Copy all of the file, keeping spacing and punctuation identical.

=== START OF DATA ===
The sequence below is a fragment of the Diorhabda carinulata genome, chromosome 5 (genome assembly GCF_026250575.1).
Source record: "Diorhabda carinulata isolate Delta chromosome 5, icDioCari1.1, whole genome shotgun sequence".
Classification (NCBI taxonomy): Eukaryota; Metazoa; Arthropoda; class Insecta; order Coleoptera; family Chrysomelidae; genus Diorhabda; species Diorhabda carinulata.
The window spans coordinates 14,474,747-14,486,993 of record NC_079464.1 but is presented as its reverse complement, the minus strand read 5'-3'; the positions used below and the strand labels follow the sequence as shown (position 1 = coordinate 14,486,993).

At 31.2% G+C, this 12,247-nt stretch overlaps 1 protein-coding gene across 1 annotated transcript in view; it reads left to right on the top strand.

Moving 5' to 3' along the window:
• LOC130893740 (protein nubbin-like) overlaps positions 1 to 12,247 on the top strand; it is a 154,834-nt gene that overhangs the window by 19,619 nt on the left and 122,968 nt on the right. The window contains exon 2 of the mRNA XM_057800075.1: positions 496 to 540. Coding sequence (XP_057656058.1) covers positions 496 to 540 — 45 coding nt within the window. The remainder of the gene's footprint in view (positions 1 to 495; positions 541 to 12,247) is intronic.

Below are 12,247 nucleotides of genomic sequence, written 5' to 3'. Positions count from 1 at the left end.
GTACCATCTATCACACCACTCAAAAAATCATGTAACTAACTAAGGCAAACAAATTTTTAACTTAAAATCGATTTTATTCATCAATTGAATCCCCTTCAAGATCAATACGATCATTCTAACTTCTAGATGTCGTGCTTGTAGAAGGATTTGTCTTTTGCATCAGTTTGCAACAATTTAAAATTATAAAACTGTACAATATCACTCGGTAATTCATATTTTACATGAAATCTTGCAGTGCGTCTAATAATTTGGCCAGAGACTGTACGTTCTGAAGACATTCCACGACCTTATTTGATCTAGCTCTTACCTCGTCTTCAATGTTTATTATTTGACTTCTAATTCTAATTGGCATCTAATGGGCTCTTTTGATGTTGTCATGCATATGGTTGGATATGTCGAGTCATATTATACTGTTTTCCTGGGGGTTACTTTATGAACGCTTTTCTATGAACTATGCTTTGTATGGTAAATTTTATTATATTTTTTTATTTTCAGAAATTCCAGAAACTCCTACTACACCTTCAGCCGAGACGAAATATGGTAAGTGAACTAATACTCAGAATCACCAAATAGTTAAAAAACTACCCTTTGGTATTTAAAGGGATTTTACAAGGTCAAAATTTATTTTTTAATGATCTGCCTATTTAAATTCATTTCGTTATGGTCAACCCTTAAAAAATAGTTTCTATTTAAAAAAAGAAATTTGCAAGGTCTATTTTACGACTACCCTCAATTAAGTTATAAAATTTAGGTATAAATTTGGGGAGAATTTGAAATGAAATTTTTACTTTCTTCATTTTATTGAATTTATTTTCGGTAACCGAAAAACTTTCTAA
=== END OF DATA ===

The sequence below is a fragment of the Diorhabda carinulata genome, chromosome 5 (genome assembly GCF_026250575.1).
Source record: "Diorhabda carinulata isolate Delta chromosome 5, icDioCari1.1, whole genome shotgun sequence".
Classification (NCBI taxonomy): Eukaryota; Metazoa; Arthropoda; class Insecta; order Coleoptera; family Chrysomelidae; genus Diorhabda; species Diorhabda carinulata.
The window spans coordinates 14,474,747-14,486,993 of record NC_079464.1 but is presented as its reverse complement, the minus strand read 5'-3'; the positions used below and the strand labels follow the sequence as shown (position 1 = coordinate 14,486,993).

At 31.2% G+C, this 12,247-nt stretch overlaps 1 protein-coding gene across 1 annotated transcript in view; it reads left to right on the top strand.

Moving 5' to 3' along the window:
• LOC130893740 (protein nubbin-like) overlaps positions 1 to 12,247 on the top strand; it is a 154,834-nt gene that overhangs the window by 19,619 nt on the left and 122,968 nt on the right. The window contains exon 2 of the mRNA XM_057800075.1: positions 496 to 540. Coding sequence (XP_057656058.1) covers positions 496 to 540 — 45 coding nt within the window. The remainder of the gene's footprint in view (positions 1 to 495; positions 541 to 12,247) is intronic.

Below are 12,247 nucleotides of genomic sequence, written 5' to 3'. Positions count from 1 at the left end.
GTACCATCTATCACACCACTCAAAAAATCATGTAACTAACTAAGGCAAACAAATTTTTAACTTAAAATCGATTTTATTCATCAATTGAATCCCCTTCAAGATCAATACGATCATTCTAACTTCTAGATGTCGTGCTTGTAGAAGGATTTGTCTTTTGCATCAGTTTGCAACAATTTAAAATTATAAAACTGTACAATATCACTCGGTAATTCATATTTTACATGAAATCTTGCAGTGCGTCTAATAATTTGGCCAGAGACTGTACGTTCTGAAGACATTCCACGACCTTATTTGATCTAGCTCTTACCTCGTCTTCAATGTTTATTATTTGACTTCTAATTCTAATTGGCATCTAATGGGCTCTTTTGATGTTGTCATGCATATGGTTGGATATGTCGAGTCATATTATACTGTTTTCCTGGGGGTTACTTTATGAACGCTTTTCTATGAACTATGCTTTGTATGGTAAATTTTATTATATTTTTTTATTTTCAGAAATTCCAGAAACTCCTACTACACCTTCAGCCGAGACGAAATATGGTAAGTGAACTAATACTCAGAATCACCAAATAGTTAAAAAACTACCCTTTGGTATTTAAAGGGATTTTACAAGGTCAAAATTTATTTTTTAATGATCTGCCTATTTAAATTCATTTCGTTATGGTCAACCCTTAAAAAATAGTTTCTATTTAAAAAAAGAAATTTGCAAGGTCTATTTTACGACTACCCTCAATTAAGTTATAAAATTTAGGTATAAATTTGGGGAGAATTTGAAATGAAATTTTTACTTTCTTCATTTTATTGAATTTATTTTCGGTAACCGAAAAACTTTCTAA